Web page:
Also known as a tax charge, a tax expense is a figure that results from multiplying a company’s income for a specific period by the applicable tax rate for that period. In many instances, the data reflected on the income statement takes precedence, while the data found on the company balance sheet is considered secondary. Tax expenses make use of the income before the application of the tax number, which is the figure that is normally reported to company shareholders. Depending on the tax laws that apply in the area where the company is based, this basic formula can be much more complicated. This is partially due to different tax rates that may apply to different types of income, as well as regulations that determine what does and does not constitute an allowable deduction.
The difficulty in calculating tax expenses may also be complicated if the tax laws that apply also call for the imposition of various forms of layered taxes that are relevant to a portion of the income generated, but not to the other sources of income. Differences in the way taxes are applied between local and national tax agencies further complicate the process. In nations where tax laws are subject to change with some frequency, the set of factors that must be taken into account when determining tax expenses will vary from one tax period to the next.
The use of the income tax number is important to the calculation of tax expenses. In nations like the United Kingdom and the United States, tax agencies allow companies to report what is known as one pre-tax income number, or earnings before income tax to their shareholders. This figure provides the shareholders with basic figures that show the total amount of income generated by the business within the specified period, regardless of the origin of that income. The figure is sometimes different from the actual taxable income, once allowances are made for any deductions that may be applicable to at least a portion of the revenue generated by the business.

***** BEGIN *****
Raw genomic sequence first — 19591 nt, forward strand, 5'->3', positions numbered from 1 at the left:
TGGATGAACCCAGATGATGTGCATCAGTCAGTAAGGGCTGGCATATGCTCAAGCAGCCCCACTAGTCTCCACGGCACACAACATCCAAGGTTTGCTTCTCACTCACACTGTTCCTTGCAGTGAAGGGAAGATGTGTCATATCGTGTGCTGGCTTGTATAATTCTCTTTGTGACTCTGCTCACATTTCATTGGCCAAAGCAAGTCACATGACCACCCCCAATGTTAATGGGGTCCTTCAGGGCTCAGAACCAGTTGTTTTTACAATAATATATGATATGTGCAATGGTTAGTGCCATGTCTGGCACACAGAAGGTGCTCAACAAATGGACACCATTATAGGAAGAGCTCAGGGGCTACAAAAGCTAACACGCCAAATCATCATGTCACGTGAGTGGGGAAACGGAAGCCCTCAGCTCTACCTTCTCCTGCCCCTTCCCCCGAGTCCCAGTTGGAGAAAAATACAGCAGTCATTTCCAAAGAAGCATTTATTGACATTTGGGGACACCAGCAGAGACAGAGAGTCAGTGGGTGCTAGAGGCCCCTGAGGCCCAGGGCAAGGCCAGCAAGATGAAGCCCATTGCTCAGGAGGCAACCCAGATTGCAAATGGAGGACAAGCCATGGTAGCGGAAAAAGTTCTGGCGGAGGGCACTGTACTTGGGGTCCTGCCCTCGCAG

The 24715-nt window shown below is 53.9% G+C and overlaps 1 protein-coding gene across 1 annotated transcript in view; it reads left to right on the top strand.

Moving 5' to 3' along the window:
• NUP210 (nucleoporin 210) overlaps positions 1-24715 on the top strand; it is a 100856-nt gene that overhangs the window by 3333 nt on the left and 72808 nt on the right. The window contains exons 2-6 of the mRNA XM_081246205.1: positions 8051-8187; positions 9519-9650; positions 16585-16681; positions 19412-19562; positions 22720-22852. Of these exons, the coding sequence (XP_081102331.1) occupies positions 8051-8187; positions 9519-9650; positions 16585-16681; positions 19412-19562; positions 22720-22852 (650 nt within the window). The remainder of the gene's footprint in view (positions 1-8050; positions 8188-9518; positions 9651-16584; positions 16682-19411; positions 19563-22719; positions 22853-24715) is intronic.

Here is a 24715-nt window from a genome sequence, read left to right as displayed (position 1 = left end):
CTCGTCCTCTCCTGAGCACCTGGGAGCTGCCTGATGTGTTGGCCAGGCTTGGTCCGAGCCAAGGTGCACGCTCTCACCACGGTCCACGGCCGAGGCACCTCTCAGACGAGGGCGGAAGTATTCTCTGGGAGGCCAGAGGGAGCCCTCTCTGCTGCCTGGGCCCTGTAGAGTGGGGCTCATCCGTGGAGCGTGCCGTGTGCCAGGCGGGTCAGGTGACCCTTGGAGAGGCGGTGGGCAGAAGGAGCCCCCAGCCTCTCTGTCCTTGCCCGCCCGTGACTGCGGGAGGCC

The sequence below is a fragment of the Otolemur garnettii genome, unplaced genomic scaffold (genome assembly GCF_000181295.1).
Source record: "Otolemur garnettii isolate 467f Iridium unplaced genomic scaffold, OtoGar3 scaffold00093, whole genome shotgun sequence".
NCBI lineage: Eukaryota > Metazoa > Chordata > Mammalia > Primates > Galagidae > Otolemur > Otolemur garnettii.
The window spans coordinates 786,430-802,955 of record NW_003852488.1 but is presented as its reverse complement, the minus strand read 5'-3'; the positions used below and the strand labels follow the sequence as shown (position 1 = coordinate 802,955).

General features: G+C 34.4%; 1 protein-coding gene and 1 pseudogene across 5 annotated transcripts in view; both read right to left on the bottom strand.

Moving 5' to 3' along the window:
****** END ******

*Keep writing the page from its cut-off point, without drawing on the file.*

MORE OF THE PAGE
When there is a gap between tax expenses and the current tax payable based on the actual taxable income, that difference is sometimes referred to as deferred tax. Categorizing that deferred tax within the accounting records of the business depends on which of the two figures is larger. When tax expenses are more than current tax payable, the deferred tax is recorded as deferred tax payable. In situations where the current tax payable is more than tax expenses, the figure is recorded as deferred tax receivable.